There are certain things that you should remember to help your granite countertops last as long as possible. Many of these are just common sense, such as not cutting anything directly onto your counter (always use a chopping board). Nicks and cuts in your granite will look unsightly, but they can also become a breeding ground for bacteria. 

Even if you own a dark granite counter that is less susceptible to stains, it’s still good practice to wipe them up immediately. This relates to anything minor, as well as larger, more significant messes. It helps to develop the right practices, and it means that your counters stay clean and hygienic. 

You don’t need to worry about heat-related issues

Another one of the benefits of granite countertops is that they can withstand heat. You can place a hot mug, a hot appliance, or even a pan that is hot out of the oven onto granite, and there will be no problems. 

This does make maintaining your granite counter a lot easier, as you are less likely to find any heat-related damage. If you are still concerned about it, always use some form of a coaster, placemat, or trivet in between anything hot and your counter. 

Sealing your granite countertop

You may have purchased a granite countertop that has been resin-treated at the factory. Generally, this lasts as long as the counter will, and will keep your granite in peak condition without any necessary treatments. 

All other granite countertops will need to be resealed at some point in their life. When precisely, this needs to occur is going to depend on several factors and will vary for each different counter. Lighter granites are more porous, so you should reseal them more often than darker granites. This is because the more porous a material is, the greater chance there is of something getting inside of it and staining it or creating structural damage. 

There are many different granite sealers widely available online for you to do the job yourself. Make sure that it is compatible with the type of granite that you have and that you have all of the right tools for the job. As long as you have the patience and dedication, you can do a decent enough job to ensure your counters are resealed correctly.

If you would just prefer to place the task in the hands of a professional, there are many tradespeople who can do it for you. Although it is likely to be slightly pricier, they are probably going to do a better job, and they will do it faster. 

Know when to reseal your counters

There is one very widely-used method of testing to see if your granite counters need an application of sealer – the water test. This test can be used on many different stone surfaces such as marble, not just granite. Spill a tiny amount of water onto your counter, in an inconspicuous spot. Let it sit for about 15 minutes, but you don’t need to let it go for much longer than that. After you have let the spilled water sit, wipe it up. If it left a residual stain, this means that it managed to get into your sealant and the porous granite. It is time to reseal your counter.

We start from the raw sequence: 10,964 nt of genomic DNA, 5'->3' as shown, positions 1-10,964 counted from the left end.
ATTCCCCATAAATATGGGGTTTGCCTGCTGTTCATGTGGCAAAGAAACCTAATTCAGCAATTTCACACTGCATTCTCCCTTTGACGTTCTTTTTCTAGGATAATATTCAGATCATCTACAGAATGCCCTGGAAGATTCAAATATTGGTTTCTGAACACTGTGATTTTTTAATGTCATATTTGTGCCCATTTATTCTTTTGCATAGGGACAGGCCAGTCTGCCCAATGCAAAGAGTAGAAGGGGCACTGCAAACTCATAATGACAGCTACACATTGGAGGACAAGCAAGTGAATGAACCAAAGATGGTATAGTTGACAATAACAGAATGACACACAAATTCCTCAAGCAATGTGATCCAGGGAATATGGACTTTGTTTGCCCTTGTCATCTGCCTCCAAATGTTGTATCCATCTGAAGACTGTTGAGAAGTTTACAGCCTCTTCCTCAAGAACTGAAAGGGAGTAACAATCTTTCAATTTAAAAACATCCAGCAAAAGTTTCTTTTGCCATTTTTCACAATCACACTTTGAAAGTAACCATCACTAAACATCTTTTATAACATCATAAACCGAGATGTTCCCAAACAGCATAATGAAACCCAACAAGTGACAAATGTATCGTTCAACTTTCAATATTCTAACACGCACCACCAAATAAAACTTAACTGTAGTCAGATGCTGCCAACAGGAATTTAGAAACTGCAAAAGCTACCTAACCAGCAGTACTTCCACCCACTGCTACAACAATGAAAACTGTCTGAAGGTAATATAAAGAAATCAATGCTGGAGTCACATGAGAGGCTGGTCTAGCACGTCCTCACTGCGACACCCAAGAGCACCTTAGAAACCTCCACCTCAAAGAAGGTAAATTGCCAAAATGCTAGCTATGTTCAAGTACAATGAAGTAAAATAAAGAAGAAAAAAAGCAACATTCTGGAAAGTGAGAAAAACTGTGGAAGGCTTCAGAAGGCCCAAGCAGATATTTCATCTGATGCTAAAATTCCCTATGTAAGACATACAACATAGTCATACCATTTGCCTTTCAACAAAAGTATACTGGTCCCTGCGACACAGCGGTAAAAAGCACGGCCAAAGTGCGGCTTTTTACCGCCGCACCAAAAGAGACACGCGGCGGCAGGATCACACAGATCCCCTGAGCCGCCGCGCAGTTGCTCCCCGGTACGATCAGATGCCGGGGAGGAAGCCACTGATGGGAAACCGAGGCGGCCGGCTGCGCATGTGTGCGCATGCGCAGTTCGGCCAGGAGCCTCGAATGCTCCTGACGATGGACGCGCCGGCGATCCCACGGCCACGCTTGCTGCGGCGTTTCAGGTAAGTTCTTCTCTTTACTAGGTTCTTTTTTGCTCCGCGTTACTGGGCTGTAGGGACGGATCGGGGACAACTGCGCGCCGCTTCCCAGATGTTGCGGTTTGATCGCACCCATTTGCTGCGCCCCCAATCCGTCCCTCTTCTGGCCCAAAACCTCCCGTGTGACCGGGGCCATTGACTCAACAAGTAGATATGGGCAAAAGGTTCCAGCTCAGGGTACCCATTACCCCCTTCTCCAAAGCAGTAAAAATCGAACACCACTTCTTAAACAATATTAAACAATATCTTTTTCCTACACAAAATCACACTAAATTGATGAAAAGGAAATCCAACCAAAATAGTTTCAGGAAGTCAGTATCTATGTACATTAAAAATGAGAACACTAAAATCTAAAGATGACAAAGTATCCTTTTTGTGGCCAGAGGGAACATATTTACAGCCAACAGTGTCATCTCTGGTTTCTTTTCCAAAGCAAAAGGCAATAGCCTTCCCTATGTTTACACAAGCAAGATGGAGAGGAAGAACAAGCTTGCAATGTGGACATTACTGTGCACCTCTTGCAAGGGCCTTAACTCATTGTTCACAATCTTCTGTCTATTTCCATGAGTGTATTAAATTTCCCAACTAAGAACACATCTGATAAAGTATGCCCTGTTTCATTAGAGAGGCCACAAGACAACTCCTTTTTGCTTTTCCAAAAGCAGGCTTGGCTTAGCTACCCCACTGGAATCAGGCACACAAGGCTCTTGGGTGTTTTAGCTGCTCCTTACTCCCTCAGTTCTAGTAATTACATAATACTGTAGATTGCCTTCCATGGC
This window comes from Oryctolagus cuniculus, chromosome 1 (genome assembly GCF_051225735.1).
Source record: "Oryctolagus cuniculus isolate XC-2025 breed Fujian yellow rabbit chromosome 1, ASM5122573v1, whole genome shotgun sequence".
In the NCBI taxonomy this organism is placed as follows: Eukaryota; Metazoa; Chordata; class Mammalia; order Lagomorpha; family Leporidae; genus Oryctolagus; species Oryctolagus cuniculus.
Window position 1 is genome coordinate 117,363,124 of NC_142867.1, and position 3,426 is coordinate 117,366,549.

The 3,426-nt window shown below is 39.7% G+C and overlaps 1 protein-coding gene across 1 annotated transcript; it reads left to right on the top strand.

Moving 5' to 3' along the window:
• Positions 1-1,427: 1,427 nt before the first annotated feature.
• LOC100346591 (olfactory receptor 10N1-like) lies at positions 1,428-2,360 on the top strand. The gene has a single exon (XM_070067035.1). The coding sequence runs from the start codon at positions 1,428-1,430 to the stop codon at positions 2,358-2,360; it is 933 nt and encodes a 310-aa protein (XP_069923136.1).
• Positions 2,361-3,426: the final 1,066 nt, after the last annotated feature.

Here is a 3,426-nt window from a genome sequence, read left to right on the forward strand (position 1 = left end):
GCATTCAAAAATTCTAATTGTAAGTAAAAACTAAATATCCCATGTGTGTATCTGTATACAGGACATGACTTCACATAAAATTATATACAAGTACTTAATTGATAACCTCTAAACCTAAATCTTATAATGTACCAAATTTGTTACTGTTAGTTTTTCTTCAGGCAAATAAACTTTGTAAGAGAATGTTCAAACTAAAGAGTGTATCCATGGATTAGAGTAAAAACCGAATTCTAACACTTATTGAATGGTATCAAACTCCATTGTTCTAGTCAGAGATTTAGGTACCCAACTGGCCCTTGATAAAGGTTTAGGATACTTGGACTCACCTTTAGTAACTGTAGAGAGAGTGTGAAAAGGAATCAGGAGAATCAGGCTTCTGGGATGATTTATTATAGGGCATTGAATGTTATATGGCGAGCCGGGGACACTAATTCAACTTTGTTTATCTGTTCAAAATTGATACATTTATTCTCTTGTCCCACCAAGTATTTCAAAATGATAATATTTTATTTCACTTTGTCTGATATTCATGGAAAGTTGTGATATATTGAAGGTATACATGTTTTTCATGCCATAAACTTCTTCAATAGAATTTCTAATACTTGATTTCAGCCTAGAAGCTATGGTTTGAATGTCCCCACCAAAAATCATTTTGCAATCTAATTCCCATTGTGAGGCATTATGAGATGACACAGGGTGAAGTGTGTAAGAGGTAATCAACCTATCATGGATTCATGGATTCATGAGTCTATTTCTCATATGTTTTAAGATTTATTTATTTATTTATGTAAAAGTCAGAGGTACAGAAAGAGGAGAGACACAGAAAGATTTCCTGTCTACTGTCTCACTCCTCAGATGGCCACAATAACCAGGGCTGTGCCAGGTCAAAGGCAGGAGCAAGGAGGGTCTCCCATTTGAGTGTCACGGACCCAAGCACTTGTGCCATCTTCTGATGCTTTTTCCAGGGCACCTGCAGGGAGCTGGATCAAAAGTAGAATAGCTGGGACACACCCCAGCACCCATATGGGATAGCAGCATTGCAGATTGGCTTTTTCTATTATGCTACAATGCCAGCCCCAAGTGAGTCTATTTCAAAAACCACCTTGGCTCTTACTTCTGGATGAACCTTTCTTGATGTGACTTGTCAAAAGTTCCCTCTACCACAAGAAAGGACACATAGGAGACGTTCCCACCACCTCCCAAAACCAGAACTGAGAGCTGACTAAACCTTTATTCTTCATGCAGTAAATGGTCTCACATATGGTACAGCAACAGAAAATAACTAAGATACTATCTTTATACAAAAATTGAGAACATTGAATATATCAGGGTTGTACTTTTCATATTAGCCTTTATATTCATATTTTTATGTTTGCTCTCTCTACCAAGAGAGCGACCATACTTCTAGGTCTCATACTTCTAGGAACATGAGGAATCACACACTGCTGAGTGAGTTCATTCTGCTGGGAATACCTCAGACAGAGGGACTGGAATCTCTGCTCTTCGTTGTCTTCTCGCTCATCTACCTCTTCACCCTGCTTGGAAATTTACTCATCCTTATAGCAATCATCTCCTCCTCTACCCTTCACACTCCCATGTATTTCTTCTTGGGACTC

On average, you need to reseal your granite countertops every 2 – 5 years. If this is something you know you want to deal with as minimal as possible, it is recommended that you opt for a darker granite. In some cases, darker granite doesn’t need to be resealed at all. Structurally, nothing will happen to your counter if you over seal it, but it can make the granite appear hazy, which can disrupt the special look of it. This is often difficult to get rid of once you have it. 

Clean and seal your granite properly, and it will last a lifetime

As long as you maintain the proper upkeep of your granite countertops, you should be able to enjoy them for decades. All you need to do is practice daily cleaning and resealing whenever it is required. 

All counters need to be wiped down. This is not unique to granite. Remember to use warm water, a mild soap/baking soda/a formula designed specifically for granite. These will not harm the granite, but harsher chemicals might. Ensure that you are wiping up any spills as they occur, even if you know they won’t stain, as it can help to prevent damage to your counter sealant.

Reseal your granite counter as often as needed (usually only every few years). This can be done professionally, or by you, if you have the right tools.